Lee Kit’s How to set up a room for Johnny is staggeringly beautiful. Entering a space that constitutes one third of the cavernous factory-building gallery the visitor encounters first simply the title of the exhibition, pasted on the wall and illuminated by a bare fluorescent tube, the actual content of the project visible only in the far corner of the space, well lit but positioned on the wrong side of a dark stretch of empty floor. Walking across the distance we find that the artist has constructed a small apartment for himself--or for Johnny--starting by laying down flooring over this small corner of the gallery to form a surface that measures perhaps 400 square feet amidst a space of at least 2000. Lee Kit has then filled in the apartment with readymade furniture, including a kitchenette, a bed, a table, some chairs, and a chest of drawers, all punctuated with paintings on cloth and cardboard of his own production. Generally matching a similar shade of sky blue, these painted objects act as shower curtain, folded sheets on an ironing board, bedsheets, tablecloths, dishrags, and even explicit paintings hung on the walls, bringing to fruition all of the possible uses the artist attempts to embed within the objects of his practice. During the opening he sits uneasily at the table or walks around the perimeter, sharing a bottle of wine with friends and well-wishers. By the end of the evening the cloth is stained, all of the stacked bowls are filled with wine, and everything begins to wilt just so slightly, giving it that patina of art that’s been lived in.
Lee Kit lives within that tension between an image presented for admiration and an environment intended to be entered. Here the first glance across the bland canyon of the gallery space is coy and breathtaking, unfailingly drawing the viewer into the soft embrace of the cloth that so easily, so quickly surrounds anyone who approaches it. The installation, calculated to occupy only a small corner of the exhibition space, ultimately expands to encompass it all, practically sucking the life out of the two other exhibitions housed in neighboring spaces and pulling one and all into its orbit. It is a seductive gesture, a promised land for the weary.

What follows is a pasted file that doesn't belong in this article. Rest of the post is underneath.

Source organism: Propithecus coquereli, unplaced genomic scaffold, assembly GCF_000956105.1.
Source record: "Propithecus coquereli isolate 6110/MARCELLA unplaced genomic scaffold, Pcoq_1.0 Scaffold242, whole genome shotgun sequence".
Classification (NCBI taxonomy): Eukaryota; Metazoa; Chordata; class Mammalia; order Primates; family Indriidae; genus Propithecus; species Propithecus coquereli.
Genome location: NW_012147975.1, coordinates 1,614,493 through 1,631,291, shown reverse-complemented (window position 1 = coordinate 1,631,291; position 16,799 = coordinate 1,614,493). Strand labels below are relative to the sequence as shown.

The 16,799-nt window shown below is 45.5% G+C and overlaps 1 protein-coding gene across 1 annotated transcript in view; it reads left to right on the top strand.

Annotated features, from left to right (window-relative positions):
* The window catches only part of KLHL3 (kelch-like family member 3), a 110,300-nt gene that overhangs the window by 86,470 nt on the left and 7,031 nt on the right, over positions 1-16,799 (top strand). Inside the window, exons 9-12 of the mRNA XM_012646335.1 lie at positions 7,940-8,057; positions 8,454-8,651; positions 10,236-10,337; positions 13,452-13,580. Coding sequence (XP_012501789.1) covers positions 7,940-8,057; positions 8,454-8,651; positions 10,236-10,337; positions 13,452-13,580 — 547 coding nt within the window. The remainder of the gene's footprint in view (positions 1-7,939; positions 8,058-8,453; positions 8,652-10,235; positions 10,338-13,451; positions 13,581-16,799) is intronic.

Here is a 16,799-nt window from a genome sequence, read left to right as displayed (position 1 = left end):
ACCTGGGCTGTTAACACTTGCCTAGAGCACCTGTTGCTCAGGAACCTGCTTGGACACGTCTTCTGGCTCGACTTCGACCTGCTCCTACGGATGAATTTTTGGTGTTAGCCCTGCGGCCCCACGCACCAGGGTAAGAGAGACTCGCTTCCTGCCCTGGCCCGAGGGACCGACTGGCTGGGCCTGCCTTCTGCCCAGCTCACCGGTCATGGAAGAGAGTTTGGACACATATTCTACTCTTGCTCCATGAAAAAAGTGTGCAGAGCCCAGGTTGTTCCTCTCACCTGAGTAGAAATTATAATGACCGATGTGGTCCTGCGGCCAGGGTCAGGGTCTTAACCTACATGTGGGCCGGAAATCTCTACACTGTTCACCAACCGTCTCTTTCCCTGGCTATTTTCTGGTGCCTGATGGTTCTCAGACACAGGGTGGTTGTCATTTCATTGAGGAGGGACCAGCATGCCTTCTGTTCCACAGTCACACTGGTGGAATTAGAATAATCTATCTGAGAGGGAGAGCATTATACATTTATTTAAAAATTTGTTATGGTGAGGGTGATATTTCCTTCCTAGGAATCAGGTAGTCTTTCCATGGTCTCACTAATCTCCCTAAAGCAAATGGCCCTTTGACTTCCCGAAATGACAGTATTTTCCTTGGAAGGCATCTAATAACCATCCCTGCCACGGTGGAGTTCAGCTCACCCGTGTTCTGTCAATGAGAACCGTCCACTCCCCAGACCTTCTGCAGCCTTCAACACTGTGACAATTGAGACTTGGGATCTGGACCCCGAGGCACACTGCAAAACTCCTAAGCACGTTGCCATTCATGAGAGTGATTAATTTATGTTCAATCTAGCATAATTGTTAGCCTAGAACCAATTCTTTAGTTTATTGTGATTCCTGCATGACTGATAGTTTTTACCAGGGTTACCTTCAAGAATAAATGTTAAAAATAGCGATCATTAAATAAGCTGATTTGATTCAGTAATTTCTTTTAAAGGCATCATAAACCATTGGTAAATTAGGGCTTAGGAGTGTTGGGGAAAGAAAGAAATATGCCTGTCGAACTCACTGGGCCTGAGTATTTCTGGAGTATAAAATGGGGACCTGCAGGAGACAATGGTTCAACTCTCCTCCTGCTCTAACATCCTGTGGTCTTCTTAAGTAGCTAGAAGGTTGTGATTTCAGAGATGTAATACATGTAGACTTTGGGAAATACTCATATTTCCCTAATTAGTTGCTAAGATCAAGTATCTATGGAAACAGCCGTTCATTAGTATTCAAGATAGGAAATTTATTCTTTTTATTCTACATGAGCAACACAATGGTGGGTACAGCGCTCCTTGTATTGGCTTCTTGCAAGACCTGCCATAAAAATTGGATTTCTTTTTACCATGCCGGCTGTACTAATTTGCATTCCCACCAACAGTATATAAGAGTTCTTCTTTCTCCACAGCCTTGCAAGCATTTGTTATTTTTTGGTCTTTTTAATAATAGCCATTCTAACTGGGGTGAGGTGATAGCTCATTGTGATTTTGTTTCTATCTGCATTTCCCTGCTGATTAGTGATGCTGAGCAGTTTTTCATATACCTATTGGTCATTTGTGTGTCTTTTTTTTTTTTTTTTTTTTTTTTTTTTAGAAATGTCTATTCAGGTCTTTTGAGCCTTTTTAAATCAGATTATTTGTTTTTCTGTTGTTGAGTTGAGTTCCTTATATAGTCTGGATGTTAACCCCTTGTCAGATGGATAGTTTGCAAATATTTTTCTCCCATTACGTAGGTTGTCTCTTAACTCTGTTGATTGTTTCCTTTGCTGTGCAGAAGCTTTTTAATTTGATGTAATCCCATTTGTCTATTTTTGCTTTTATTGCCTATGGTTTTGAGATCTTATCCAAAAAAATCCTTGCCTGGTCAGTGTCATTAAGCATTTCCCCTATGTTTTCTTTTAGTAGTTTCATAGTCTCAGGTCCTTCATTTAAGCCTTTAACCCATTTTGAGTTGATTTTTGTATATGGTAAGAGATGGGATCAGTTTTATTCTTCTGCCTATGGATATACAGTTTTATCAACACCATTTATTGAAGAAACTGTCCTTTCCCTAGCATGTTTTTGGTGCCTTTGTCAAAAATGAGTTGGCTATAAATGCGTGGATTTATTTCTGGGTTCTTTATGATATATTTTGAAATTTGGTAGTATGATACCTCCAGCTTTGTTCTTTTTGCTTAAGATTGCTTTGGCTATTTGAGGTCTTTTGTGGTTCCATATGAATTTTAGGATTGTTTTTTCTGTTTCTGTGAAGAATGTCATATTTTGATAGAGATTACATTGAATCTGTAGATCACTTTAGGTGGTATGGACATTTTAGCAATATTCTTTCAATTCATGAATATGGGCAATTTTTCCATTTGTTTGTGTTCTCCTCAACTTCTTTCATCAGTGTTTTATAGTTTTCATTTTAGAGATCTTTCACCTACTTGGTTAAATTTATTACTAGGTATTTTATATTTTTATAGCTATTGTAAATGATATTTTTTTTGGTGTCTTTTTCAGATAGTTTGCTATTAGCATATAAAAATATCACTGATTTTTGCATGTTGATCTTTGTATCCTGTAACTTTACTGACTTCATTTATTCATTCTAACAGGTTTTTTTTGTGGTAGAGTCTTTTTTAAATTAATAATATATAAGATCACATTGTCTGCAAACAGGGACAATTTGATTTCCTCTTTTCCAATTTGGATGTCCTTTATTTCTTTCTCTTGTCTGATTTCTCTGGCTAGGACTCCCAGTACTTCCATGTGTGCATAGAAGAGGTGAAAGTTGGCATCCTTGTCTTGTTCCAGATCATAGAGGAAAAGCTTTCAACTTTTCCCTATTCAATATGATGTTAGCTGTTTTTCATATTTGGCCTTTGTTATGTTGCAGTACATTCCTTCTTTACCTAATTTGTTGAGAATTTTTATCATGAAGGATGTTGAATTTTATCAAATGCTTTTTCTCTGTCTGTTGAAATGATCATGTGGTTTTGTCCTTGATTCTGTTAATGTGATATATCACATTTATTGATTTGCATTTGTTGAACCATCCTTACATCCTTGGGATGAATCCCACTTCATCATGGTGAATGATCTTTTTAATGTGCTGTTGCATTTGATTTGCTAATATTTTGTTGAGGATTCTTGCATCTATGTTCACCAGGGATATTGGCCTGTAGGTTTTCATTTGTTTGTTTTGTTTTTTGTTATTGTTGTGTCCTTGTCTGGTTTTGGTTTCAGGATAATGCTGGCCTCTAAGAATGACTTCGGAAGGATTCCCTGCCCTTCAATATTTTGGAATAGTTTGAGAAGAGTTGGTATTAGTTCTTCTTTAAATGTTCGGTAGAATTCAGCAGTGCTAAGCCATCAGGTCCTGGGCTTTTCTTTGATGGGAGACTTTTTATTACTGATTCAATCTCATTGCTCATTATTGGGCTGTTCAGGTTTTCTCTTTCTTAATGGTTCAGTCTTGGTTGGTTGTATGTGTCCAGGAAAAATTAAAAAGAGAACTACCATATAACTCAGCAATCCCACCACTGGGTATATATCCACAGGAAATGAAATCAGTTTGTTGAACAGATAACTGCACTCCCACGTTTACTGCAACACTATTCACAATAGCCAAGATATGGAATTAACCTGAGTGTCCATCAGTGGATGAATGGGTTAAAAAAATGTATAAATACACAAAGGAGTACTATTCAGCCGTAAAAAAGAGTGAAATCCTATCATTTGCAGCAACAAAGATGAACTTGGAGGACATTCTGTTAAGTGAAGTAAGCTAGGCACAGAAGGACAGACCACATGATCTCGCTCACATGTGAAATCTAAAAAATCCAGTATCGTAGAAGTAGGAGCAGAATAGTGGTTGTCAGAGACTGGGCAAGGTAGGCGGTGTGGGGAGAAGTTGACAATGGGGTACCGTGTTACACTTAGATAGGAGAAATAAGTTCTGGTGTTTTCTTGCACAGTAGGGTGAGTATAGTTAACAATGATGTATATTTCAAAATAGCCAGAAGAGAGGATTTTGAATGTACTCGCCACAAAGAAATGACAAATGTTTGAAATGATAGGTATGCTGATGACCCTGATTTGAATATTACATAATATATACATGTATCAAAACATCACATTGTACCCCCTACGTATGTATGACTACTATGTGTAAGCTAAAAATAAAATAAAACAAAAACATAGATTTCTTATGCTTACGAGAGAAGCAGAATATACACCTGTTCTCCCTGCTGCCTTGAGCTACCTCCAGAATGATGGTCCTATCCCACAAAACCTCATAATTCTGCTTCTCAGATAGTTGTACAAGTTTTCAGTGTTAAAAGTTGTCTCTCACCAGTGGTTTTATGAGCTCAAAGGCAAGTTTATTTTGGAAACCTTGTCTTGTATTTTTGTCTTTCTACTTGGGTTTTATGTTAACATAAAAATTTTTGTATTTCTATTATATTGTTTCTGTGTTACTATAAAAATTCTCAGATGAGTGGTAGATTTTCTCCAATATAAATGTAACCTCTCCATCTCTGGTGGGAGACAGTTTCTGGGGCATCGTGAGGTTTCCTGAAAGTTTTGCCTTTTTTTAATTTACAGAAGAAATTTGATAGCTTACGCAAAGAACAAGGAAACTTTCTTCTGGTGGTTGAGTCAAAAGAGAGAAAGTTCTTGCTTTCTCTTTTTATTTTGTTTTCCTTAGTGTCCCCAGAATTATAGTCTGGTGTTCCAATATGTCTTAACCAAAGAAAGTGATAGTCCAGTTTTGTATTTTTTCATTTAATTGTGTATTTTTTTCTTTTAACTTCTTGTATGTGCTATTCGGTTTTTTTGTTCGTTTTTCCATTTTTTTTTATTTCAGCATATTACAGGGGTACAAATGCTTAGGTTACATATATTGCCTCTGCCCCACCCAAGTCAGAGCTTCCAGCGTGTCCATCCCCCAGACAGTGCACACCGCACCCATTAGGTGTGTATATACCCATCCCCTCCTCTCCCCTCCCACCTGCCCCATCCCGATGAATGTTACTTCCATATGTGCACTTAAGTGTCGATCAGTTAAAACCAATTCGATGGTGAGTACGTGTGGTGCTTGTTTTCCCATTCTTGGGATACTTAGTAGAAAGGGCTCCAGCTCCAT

(Lee Kit, Johnny's Bathroom (Details), 2011, Plywood, fabric, vinyl and mixed media, Dimensions Variable; Courtesy of the artist and Osage Gallery.)
First presented as a solo project at Art Statements in Basel during the summer of 2011, the installation may have something to say about the state of property in Hong Kong--indeed, its gimmick is that it is sold by the square foot as a single entity, and Lee Kit was its salesperson the first time around. Now, however, he is its inhabitant, and this almost disconcertingly politicized reading of the apartment seems a distant memory. This is, after all, essentially the same kind of space as the artist’s studio, and therefore a component of his campaign to insist that, in an avowedly anti-materialist way, objects do make life better. As he wrote in a recent blog post, echoing lyrics of songs I don’t happen to know: “In an ideal home, nothing you do can go wrong. We try and try, even if it lasts an hour.”
(Image at top: Lee Kit, How to set up an apartment for Johnny (Detail), 2011; Courtesy of the artist and Osage Gallery.)